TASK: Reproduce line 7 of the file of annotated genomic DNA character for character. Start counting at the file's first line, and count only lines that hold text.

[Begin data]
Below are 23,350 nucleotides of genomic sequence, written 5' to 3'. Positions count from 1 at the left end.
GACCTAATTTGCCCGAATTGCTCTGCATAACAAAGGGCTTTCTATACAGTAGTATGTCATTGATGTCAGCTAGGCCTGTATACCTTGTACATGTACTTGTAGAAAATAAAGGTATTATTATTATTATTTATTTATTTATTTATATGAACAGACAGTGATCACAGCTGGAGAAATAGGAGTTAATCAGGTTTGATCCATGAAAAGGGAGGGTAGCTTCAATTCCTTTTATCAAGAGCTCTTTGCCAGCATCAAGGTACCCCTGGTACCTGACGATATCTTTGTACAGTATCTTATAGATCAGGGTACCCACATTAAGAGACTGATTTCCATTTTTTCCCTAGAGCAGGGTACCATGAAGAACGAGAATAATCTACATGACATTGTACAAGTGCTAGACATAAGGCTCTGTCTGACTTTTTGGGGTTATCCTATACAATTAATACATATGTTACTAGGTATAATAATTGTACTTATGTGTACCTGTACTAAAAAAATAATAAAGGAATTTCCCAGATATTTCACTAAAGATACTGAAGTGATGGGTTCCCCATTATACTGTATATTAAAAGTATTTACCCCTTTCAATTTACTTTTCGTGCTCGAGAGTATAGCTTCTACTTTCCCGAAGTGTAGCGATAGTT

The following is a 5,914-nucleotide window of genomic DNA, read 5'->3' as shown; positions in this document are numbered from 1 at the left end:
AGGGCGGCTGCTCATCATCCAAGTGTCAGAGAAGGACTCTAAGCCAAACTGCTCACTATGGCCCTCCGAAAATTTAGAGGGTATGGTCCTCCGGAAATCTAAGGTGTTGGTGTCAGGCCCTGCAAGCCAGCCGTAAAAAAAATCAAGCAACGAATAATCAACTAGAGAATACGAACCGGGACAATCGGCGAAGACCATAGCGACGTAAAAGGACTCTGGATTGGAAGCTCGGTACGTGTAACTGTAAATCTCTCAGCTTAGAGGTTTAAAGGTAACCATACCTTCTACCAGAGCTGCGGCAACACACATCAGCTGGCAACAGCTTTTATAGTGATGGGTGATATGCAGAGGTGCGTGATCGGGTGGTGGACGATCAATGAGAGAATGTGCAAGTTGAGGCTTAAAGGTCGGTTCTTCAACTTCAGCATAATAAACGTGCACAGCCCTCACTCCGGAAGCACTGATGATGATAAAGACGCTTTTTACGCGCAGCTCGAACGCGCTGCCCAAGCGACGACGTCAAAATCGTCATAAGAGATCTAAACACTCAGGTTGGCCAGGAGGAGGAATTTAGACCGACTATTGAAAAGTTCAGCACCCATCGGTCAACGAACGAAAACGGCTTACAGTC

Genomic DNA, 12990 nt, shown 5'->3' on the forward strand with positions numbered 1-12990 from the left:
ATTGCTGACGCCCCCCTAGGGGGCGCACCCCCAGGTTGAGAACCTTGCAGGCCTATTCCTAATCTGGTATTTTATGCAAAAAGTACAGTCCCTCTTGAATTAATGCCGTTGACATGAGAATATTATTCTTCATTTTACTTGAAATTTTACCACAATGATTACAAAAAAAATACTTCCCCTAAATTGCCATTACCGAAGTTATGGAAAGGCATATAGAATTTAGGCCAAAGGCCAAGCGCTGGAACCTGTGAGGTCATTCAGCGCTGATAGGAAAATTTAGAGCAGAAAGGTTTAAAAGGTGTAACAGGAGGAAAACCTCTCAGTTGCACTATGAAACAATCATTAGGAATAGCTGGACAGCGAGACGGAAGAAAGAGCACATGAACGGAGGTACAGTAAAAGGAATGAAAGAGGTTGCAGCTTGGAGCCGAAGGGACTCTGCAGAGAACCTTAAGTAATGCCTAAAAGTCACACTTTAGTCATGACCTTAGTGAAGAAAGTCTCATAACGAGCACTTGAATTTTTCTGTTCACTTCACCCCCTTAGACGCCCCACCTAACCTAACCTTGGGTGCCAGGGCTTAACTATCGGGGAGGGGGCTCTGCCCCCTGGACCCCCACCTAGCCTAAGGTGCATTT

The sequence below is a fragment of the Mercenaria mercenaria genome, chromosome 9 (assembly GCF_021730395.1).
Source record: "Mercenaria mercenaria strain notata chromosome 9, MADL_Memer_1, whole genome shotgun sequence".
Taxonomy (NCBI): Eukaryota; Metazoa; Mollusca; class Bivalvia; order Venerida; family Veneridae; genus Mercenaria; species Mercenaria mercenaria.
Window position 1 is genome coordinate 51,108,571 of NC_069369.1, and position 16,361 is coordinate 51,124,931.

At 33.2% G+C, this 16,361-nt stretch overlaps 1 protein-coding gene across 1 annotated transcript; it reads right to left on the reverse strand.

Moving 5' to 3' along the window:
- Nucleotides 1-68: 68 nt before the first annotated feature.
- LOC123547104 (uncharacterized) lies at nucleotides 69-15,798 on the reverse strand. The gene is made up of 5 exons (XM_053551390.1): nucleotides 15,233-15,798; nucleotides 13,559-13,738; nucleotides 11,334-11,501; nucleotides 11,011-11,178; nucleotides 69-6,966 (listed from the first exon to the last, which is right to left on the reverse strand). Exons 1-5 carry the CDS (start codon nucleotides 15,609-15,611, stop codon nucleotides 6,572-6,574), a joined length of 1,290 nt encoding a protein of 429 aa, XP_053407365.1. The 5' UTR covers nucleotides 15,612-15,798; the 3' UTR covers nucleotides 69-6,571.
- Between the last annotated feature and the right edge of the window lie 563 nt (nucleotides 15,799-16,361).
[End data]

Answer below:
The sequence below is a fragment of the Mercenaria mercenaria genome, chromosome 9 (assembly GCF_021730395.1).